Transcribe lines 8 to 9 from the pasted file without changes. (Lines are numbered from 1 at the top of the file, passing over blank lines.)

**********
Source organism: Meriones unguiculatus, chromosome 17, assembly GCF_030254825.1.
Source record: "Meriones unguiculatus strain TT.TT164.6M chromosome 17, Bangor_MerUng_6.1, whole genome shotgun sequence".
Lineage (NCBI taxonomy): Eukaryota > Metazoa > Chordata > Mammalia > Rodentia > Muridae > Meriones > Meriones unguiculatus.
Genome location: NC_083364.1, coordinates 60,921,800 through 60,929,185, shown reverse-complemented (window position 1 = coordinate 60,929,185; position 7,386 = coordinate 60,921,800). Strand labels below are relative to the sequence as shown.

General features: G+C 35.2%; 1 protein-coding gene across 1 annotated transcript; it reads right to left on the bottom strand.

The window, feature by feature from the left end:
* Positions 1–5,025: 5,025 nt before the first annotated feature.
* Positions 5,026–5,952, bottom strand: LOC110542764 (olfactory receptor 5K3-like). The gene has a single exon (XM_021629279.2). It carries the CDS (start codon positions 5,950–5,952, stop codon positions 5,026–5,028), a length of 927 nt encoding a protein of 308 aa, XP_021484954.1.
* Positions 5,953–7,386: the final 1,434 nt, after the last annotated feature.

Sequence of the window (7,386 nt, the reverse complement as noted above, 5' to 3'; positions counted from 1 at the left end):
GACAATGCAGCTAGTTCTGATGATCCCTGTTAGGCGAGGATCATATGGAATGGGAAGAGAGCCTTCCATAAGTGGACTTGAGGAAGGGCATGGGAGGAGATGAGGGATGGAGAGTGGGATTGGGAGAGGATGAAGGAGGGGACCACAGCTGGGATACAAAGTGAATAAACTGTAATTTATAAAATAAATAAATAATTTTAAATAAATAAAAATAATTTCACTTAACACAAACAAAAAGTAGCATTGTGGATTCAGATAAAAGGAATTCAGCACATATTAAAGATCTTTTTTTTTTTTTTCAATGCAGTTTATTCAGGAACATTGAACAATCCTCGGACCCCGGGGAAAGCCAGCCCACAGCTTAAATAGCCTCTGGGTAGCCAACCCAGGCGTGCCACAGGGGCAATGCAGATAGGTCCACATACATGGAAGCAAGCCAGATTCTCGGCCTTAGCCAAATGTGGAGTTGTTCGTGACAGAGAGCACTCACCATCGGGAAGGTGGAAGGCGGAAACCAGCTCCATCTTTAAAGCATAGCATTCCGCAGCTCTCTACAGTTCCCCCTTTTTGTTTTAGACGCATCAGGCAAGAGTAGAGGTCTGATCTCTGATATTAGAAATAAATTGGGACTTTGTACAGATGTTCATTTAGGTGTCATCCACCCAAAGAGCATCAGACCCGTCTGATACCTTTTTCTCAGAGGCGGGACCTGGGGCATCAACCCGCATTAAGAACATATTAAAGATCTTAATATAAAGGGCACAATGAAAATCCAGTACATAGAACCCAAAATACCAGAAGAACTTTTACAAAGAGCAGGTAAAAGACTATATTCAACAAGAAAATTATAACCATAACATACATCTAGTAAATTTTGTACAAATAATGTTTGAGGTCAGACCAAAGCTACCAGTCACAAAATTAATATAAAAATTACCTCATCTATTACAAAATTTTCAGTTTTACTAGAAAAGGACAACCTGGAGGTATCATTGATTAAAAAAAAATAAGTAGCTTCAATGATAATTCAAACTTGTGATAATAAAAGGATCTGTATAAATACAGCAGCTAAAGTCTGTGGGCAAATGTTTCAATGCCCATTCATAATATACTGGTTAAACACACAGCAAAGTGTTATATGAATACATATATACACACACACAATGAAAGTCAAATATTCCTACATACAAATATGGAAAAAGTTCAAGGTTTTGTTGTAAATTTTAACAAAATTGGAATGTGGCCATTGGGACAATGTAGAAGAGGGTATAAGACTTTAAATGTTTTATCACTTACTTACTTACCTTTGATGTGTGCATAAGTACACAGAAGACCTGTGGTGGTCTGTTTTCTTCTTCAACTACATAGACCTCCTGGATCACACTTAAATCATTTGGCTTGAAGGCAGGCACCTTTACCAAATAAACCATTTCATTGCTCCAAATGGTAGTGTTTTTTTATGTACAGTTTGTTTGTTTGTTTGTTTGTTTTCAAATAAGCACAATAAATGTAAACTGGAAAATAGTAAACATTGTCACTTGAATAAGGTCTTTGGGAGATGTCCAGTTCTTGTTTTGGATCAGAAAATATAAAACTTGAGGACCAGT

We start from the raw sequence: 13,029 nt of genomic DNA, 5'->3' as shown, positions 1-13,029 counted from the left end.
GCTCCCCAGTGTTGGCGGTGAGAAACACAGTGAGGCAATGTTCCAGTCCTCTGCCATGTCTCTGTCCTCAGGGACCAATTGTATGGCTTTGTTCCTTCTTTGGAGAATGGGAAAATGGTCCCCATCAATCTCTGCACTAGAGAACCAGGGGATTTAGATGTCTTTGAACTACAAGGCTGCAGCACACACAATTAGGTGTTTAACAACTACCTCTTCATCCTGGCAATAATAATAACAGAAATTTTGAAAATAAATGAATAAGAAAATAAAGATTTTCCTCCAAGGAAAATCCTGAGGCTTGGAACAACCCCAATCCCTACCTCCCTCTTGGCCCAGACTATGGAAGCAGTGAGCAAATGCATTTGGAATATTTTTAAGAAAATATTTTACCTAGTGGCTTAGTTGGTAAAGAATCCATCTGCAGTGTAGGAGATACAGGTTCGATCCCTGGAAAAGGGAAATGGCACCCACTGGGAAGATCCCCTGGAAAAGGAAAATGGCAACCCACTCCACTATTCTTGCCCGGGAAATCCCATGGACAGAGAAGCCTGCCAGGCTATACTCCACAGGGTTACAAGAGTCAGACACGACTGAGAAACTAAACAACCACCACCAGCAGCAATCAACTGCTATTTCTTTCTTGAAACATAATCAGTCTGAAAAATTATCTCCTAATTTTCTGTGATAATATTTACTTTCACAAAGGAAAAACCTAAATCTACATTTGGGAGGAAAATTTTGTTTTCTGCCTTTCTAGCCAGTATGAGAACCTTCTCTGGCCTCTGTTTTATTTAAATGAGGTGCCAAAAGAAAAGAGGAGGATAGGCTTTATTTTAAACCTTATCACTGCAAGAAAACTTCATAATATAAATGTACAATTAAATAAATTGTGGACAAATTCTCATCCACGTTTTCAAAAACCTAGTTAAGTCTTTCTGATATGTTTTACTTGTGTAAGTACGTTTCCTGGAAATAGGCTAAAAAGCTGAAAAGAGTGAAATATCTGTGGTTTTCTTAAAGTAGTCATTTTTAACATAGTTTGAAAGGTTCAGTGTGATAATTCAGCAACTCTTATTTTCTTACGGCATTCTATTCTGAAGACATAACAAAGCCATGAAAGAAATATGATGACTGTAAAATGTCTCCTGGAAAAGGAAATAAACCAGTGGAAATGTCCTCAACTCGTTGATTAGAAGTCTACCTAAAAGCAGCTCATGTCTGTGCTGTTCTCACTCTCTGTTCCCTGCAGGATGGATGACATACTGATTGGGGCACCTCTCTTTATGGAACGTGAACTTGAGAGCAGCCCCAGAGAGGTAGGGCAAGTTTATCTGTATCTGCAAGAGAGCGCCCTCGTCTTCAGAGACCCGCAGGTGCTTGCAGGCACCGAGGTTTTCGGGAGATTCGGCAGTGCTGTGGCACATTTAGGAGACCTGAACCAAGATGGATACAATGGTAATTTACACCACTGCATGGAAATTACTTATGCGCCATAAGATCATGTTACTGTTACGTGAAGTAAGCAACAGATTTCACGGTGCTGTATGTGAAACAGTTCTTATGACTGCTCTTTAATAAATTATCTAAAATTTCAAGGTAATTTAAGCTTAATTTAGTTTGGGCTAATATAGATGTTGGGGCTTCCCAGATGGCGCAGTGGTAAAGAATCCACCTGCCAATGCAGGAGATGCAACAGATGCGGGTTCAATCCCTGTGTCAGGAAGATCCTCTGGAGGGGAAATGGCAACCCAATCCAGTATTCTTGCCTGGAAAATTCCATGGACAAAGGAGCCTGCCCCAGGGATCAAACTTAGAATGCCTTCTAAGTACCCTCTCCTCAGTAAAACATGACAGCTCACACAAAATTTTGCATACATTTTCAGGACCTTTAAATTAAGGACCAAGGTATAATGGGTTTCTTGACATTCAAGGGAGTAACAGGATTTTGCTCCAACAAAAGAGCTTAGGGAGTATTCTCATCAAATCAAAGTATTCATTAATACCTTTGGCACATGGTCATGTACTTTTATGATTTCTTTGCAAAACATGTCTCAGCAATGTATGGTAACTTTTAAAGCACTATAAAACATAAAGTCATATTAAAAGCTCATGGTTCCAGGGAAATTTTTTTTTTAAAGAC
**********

* Positions 5,026–5,952, bottom strand: LOC110542764 (olfactory receptor 5K3-like). The gene has a single exon (XM_021629279.2). It carries the CDS (start codon positions 5,950–5,952, stop codon positions 5,026–5,028), a length of 927 nt encoding a protein of 308 aa, XP_021484954.1.
* Positions 5,953–7,386: the final 1,434 nt, after the last annotated feature.